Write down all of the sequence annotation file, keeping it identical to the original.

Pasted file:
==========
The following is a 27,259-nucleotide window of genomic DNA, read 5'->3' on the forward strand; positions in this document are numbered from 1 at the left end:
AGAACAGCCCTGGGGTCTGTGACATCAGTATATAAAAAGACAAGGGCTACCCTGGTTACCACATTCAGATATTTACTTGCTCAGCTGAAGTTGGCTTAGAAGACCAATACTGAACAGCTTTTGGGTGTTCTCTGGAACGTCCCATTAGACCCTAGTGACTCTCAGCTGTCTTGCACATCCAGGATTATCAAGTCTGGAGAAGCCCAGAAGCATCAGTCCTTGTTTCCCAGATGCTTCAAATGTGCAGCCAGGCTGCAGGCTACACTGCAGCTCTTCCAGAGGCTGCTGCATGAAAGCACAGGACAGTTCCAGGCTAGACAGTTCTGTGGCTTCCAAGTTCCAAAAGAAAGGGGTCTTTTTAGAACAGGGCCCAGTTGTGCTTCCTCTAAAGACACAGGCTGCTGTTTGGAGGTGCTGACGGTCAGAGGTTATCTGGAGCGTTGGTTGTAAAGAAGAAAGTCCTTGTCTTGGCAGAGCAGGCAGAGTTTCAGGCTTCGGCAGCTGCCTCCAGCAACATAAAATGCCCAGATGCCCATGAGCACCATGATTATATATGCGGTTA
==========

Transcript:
The following is a 27,259-nucleotide window of genomic DNA, read 5'->3' on the forward strand; positions in this document are numbered from 1 at the left end:
AGAACAGCCCTGGGGTCTGTGACATCAGTATATAAAAAGACAAGGGCTACCCTGGTTACCACATTCAGATATTTACTTGCTCAGCTGAAGTTGGCTTAGAAGACCAATACTGAACAGCTTTTGGGTGTTCTCTGGAACGTCCCATTAGACCCTAGTGACTCTCAGCTGTCTTGCACATCCAGGATTATCAAGTCTGGAGAAGCCCAGAAGCATCAGTCCTTGTTTCCCAGATGCTTCAAATGTGCAGCCAGGCTGCAGGCTACACTGCAGCTCTTCCAGAGGCTGCTGCATGAAAGCACAGGACAGTTCCAGGCTAGACAGTTCTGTGGCTTCCAAGTTCCAAAAGAAAGGGGTCTTTTTAGAACAGGGCCCAGTTGTGCTTCCTCTAAAGACACAGGCTGCTGTTTGGAGGTGCTGACGGTCAGAGGTTATCTGGAGCGTTGGTTGTAAAGAAGAAAGTCCTTGTCTTGGCAGAGCAGGCAGAGTTTCAGGCTTCGGCAGCTGCCTCCAGCAACATAAAATGCCCAGATGCCCATGAGCACCATGATTATATATGCGGTTA